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Archive for September, 2008

Travertine Tile

Travertine stone is steeped in history and was instrumental in the development of the Greek and Roman civilizations. Romans used this naturally strong, dense and rough looking material to build their famous Colosseum. This amphitheater was the largest to be built during the Roman Empire. Its construction required about 131,000 cubic yards of travertine stone. To be standing after 2,000 years is a testament to its durability as a natural construction material.  Other notable structures built using travertine are the Getty Center and UCLA Medical Center in Los Angeles, California and the Sacré-Cœur Basilica in Paris, France.  

Travertine tiles are made from natural travertine stone. Natural stones are porous and dotted with holes, troughs and minute crevices throughout their surface surface. They are similar in texture and composition to limestone. Modern quarrying techniques have made it much smoother without sacrificing its classical sensibilities. 

Travertine is classified as a sedimentary rock, somewhere between limestone and marble. This type of stone had their physical structure altered by millions of years of intense pressure and heat. Travertine slabs and blocks were formed when calcium deposits from seashells and bones settled on the ocean floor and crystallized millions of years ago. Carbon dioxide gas undulated these calcium deposits when exposed to surface air and the limestone re-crystallized. These trapped carbon dioxide gases make the stone porous while hardening its surface.  

Travertine mineral deposits are abundant near Tivoli, Italy, hence its name. Tivoli was called Tibur in the time of Ancient Rome. The stone was called lapis tiburtinus then evolved into travertine. Aside from Italy, Greece, Turkey and Iran are sources of travertine today. 

Today, while the terms “travertine limestone” and “travertine marble” are used interchangeably, there are subtle nuances that differentiate them. Travertine limestone is compressed with steam while its marble counterpart is compressed without steam, making it harder. But because of its porous structure, travertine is, strictly speaking, neither limestone nor marble. 

Travertine tiles are hewn from blocks and whole slabs. It is naturally durable and rich in calcium. These characteristics make it ideal for both interior and exterior applications such as wall tiles, flooring, garden paths, patio pavements, counter and tabletops. Variations in color and veining allow a wide range of options in shades and patterns. Brown, silver, red, white, yellow and beige are the common colors available in the market today.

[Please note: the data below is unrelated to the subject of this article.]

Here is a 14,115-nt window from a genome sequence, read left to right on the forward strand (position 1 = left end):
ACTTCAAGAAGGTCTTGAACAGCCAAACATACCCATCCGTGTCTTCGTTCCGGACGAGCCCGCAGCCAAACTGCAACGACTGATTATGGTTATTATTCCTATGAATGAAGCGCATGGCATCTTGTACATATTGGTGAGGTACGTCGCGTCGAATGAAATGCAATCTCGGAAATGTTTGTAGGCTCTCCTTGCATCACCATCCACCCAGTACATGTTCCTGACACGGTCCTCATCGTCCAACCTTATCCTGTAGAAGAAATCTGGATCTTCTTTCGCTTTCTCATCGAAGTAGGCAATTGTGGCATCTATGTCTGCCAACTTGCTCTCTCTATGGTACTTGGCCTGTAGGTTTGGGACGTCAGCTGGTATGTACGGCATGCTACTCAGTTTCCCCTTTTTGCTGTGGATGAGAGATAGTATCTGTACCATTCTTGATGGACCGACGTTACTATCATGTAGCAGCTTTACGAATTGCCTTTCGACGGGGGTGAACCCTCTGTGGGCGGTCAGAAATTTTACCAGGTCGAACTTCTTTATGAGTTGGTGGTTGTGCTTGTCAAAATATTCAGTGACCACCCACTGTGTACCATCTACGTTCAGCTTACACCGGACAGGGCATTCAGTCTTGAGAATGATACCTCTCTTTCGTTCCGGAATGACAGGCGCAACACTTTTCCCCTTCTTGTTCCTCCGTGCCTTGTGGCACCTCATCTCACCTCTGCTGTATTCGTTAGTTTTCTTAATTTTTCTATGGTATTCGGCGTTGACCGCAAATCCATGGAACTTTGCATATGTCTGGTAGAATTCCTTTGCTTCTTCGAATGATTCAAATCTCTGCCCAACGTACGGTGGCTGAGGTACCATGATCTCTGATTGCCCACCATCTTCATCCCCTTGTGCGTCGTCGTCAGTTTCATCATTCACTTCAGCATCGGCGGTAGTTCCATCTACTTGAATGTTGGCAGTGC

Tile options are usually products of either cross-cut or vein-cut methods. Cross-cut follows the grain of the bedding and its layers to produce a consistent texture. Vein cutting goes through layers of stone bed and creates a more striated and freckled appearance. 

Contemporary travertine comes in diverse finishes, the most popular being honed or polished. Honed tiles are polished for a smooth matte surface. Tumbled travertine is rolled with gravel to give it an uneven, unpolished, and rough rustic appearance. Filled travertine tiles are those whose pits and crevices are filled with resin or cement for a smooth, solid surface. Tile edges are even sharp to give it a standard shape and size.

On the other hand, unfilled travertine tiles give it a singularly unique and old-world look that harkens back to the antiquities age.   

Filled tiles are much easier to clean than unfilled travertine tiles since dirt particles can fall in the crevices, pits and uneven surfaces. The polished travertine tiles are the popular choices for residences. A smooth, pristine surface reflects natural light and allows for a glossy touch to the tiles. Combined with the subtle variations in shades and vein markings, travertine is a versatile home construction material.  

It is normally available in standard 12” x 12” or 18” x 18” cuts. Proper attention must be given to its maintenance. Travertine absorbs oils and is vulnerable to hard scratches and acids. If it will be used in the bathroom and kitchens, it must be treated with oil repellent sealers to protect it against moisture.  

 


 

12” x 12”, 18” x 18” 

Dimensions:12″ X 12″ Type:Travertine Surface:Honed (Semi-Polished) Color:Red/Burgundy/Rust

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